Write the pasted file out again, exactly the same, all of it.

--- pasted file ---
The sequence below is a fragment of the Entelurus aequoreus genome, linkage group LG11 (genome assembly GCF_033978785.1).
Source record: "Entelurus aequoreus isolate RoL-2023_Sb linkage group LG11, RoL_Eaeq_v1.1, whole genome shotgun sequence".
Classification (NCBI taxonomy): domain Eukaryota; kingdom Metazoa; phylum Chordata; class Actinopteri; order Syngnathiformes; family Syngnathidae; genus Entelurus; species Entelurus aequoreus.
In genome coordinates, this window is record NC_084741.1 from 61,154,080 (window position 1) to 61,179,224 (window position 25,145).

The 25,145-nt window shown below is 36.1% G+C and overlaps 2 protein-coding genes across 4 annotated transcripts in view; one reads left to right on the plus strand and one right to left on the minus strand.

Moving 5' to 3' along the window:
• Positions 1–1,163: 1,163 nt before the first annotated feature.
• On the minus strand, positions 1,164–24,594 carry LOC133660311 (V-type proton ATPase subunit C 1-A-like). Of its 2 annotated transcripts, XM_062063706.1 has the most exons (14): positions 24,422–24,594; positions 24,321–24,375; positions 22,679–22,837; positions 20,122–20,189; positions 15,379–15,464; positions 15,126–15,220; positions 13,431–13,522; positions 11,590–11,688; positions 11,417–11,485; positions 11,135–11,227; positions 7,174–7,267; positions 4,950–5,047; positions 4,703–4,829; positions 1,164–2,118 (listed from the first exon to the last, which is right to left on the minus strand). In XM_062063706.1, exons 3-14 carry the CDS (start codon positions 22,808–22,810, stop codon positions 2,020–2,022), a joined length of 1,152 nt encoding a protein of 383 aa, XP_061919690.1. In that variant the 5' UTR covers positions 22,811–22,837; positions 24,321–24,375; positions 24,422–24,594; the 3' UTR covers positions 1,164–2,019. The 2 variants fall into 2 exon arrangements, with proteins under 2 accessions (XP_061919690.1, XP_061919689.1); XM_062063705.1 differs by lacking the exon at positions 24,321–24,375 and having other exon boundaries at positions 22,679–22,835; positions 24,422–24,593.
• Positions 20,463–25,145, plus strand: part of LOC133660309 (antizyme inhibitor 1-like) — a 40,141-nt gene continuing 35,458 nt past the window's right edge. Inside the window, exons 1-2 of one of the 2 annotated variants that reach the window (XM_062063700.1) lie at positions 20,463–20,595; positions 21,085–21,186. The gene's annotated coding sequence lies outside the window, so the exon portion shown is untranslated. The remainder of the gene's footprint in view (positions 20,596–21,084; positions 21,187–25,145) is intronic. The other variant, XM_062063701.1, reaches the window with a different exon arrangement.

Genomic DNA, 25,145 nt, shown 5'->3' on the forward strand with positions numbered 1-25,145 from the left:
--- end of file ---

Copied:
The sequence below is a fragment of the Entelurus aequoreus genome, linkage group LG11 (genome assembly GCF_033978785.1).
Source record: "Entelurus aequoreus isolate RoL-2023_Sb linkage group LG11, RoL_Eaeq_v1.1, whole genome shotgun sequence".
Classification (NCBI taxonomy): domain Eukaryota; kingdom Metazoa; phylum Chordata; class Actinopteri; order Syngnathiformes; family Syngnathidae; genus Entelurus; species Entelurus aequoreus.
In genome coordinates, this window is record NC_084741.1 from 61,154,080 (window position 1) to 61,179,224 (window position 25,145).

The 25,145-nt window shown below is 36.1% G+C and overlaps 2 protein-coding genes across 4 annotated transcripts in view; one reads left to right on the plus strand and one right to left on the minus strand.

Moving 5' to 3' along the window:
• Positions 1–1,163: 1,163 nt before the first annotated feature.
• On the minus strand, positions 1,164–24,594 carry LOC133660311 (V-type proton ATPase subunit C 1-A-like). Of its 2 annotated transcripts, XM_062063706.1 has the most exons (14): positions 24,422–24,594; positions 24,321–24,375; positions 22,679–22,837; positions 20,122–20,189; positions 15,379–15,464; positions 15,126–15,220; positions 13,431–13,522; positions 11,590–11,688; positions 11,417–11,485; positions 11,135–11,227; positions 7,174–7,267; positions 4,950–5,047; positions 4,703–4,829; positions 1,164–2,118 (listed from the first exon to the last, which is right to left on the minus strand). In XM_062063706.1, exons 3-14 carry the CDS (start codon positions 22,808–22,810, stop codon positions 2,020–2,022), a joined length of 1,152 nt encoding a protein of 383 aa, XP_061919690.1. In that variant the 5' UTR covers positions 22,811–22,837; positions 24,321–24,375; positions 24,422–24,594; the 3' UTR covers positions 1,164–2,019. The 2 variants fall into 2 exon arrangements, with proteins under 2 accessions (XP_061919690.1, XP_061919689.1); XM_062063705.1 differs by lacking the exon at positions 24,321–24,375 and having other exon boundaries at positions 22,679–22,835; positions 24,422–24,593.
• Positions 20,463–25,145, plus strand: part of LOC133660309 (antizyme inhibitor 1-like) — a 40,141-nt gene continuing 35,458 nt past the window's right edge. Inside the window, exons 1-2 of one of the 2 annotated variants that reach the window (XM_062063700.1) lie at positions 20,463–20,595; positions 21,085–21,186. The gene's annotated coding sequence lies outside the window, so the exon portion shown is untranslated. The remainder of the gene's footprint in view (positions 20,596–21,084; positions 21,187–25,145) is intronic. The other variant, XM_062063701.1, reaches the window with a different exon arrangement.

Genomic DNA, 25,145 nt, shown 5'->3' on the forward strand with positions numbered 1-25,145 from the left: